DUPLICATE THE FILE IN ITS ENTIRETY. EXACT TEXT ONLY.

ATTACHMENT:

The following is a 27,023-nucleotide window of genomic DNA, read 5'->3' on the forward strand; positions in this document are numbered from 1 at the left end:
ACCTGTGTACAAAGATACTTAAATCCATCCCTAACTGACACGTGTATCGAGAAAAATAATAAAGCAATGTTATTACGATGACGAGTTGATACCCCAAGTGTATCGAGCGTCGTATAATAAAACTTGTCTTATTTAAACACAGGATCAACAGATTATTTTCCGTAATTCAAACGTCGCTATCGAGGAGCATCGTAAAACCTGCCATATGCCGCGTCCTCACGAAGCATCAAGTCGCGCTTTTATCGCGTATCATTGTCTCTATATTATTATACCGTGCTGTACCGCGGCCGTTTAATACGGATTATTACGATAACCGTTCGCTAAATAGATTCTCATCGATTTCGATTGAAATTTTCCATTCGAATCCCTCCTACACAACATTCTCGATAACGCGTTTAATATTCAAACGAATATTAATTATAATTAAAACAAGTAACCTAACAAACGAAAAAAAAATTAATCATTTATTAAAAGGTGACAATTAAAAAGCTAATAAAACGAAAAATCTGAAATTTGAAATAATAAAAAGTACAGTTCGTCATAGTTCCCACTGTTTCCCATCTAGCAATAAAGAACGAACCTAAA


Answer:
The following is a 27,023-nucleotide window of genomic DNA, read 5'->3' on the forward strand; positions in this document are numbered from 1 at the left end:
ACCTGTGTACAAAGATACTTAAATCCATCCCTAACTGACACGTGTATCGAGAAAAATAATAAAGCAATGTTATTACGATGACGAGTTGATACCCCAAGTGTATCGAGCGTCGTATAATAAAACTTGTCTTATTTAAACACAGGATCAACAGATTATTTTCCGTAATTCAAACGTCGCTATCGAGGAGCATCGTAAAACCTGCCATATGCCGCGTCCTCACGAAGCATCAAGTCGCGCTTTTATCGCGTATCATTGTCTCTATATTATTATACCGTGCTGTACCGCGGCCGTTTAATACGGATTATTACGATAACCGTTCGCTAAATAGATTCTCATCGATTTCGATTGAAATTTTCCATTCGAATCCCTCCTACACAACATTCTCGATAACGCGTTTAATATTCAAACGAATATTAATTATAATTAAAACAAGTAACCTAACAAACGAAAAAAAAATTAATCATTTATTAAAAGGTGACAATTAAAAAGCTAATAAAACGAAAAATCTGAAATTTGAAATAATAAAAAGTACAGTTCGTCATAGTTCCCACTGTTTCCCATCTAGCAATAAAGAACGAACCTAAA